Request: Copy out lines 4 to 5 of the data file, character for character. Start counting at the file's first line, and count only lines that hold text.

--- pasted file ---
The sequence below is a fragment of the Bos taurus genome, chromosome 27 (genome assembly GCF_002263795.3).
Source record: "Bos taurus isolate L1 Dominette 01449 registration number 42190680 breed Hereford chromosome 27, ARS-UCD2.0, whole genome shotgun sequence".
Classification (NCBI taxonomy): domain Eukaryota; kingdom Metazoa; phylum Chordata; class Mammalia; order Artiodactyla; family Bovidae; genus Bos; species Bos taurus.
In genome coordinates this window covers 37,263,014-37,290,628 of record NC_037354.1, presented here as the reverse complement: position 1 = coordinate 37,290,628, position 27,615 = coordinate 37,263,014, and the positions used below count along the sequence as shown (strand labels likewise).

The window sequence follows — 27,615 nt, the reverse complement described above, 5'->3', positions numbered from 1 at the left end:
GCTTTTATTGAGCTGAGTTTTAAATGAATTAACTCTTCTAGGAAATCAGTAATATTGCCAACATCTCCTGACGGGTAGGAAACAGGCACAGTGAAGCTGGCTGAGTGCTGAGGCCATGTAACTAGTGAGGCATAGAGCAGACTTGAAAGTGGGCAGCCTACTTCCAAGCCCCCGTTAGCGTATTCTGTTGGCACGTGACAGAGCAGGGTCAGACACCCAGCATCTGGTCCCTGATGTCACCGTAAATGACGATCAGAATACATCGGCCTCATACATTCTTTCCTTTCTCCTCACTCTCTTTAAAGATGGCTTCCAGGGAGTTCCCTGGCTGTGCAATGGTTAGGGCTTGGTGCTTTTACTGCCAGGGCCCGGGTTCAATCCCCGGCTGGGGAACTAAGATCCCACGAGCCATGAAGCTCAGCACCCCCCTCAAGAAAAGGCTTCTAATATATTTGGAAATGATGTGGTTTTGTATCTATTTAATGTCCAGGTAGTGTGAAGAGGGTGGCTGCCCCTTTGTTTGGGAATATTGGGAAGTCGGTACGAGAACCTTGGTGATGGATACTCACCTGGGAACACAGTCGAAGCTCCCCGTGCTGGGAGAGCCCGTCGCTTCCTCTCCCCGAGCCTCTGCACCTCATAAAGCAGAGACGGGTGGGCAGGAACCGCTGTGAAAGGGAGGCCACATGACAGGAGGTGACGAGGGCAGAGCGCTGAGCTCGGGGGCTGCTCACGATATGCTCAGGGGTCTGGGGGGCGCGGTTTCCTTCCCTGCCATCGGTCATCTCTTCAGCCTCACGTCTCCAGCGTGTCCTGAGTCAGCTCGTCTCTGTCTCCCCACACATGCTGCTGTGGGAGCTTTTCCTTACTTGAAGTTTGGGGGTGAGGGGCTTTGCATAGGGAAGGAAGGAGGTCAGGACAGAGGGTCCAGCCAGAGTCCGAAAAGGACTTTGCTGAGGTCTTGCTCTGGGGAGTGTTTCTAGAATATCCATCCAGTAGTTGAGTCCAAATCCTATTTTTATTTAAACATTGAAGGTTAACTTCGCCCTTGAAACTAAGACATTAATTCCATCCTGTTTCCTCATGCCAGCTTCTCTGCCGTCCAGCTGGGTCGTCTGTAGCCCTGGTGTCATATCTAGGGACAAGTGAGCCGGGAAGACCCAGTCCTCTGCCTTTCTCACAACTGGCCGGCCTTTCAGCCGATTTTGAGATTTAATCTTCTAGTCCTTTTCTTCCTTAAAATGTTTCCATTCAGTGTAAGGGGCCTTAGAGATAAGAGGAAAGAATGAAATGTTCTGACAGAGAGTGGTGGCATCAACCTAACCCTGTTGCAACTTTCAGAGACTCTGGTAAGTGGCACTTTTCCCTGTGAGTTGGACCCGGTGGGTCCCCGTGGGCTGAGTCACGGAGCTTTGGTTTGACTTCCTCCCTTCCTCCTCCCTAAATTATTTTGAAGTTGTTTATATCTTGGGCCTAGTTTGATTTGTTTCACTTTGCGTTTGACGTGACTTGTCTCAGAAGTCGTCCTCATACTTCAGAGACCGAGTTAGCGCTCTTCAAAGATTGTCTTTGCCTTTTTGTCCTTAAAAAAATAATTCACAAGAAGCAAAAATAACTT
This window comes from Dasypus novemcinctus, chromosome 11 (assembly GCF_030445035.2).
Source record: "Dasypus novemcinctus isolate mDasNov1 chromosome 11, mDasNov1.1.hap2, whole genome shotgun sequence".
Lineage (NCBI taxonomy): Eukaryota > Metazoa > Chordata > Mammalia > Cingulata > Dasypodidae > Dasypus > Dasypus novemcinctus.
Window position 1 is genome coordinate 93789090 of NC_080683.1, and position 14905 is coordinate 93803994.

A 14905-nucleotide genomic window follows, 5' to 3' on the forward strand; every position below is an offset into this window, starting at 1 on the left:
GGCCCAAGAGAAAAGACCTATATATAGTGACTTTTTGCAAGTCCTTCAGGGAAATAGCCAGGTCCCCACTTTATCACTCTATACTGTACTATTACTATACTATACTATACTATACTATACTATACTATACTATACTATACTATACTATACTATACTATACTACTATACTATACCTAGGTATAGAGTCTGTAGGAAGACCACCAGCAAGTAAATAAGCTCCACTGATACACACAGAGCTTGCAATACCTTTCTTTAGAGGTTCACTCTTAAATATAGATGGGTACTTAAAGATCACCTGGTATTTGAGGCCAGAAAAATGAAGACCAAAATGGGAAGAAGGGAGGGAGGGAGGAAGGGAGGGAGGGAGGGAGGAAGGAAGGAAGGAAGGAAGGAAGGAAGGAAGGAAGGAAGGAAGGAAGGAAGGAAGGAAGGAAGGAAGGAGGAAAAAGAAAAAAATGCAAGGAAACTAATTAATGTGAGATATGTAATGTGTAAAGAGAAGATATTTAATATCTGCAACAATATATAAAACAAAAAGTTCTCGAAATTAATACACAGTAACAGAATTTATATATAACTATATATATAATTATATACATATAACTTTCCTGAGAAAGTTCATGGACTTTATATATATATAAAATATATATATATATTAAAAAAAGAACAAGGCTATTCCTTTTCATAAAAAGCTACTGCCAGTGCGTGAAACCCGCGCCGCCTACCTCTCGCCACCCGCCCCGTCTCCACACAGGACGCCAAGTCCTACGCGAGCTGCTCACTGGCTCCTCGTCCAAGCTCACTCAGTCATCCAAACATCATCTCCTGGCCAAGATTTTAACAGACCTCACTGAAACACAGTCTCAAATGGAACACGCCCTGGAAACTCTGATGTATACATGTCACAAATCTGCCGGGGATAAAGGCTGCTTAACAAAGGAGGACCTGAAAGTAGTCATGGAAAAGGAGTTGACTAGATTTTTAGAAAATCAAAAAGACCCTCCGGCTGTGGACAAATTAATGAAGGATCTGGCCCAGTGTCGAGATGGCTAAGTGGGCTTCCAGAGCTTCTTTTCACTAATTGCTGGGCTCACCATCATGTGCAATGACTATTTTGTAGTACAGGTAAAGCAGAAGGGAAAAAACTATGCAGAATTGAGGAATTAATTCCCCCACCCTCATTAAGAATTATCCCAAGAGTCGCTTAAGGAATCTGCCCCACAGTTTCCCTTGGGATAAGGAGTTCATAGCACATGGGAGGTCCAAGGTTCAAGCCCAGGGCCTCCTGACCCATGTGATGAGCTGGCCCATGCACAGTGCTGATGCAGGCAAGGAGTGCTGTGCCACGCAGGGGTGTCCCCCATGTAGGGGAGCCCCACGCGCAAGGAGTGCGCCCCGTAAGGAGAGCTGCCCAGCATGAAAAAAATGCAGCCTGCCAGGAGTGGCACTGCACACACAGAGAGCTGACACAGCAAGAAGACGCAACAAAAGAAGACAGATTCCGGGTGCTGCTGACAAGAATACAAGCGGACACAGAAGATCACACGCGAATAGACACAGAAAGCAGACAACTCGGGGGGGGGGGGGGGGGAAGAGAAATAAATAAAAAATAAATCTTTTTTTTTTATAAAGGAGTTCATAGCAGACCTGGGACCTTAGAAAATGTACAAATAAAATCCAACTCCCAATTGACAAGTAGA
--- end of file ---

In genome coordinates this window covers 37,263,014-37,290,628 of record NC_037354.1, presented here as the reverse complement: position 1 = coordinate 37,290,628, position 27,615 = coordinate 37,263,014, and the positions used below count along the sequence as shown (strand labels likewise).

The window sequence follows — 27,615 nt, the reverse complement described above, 5'->3', positions numbered from 1 at the left end: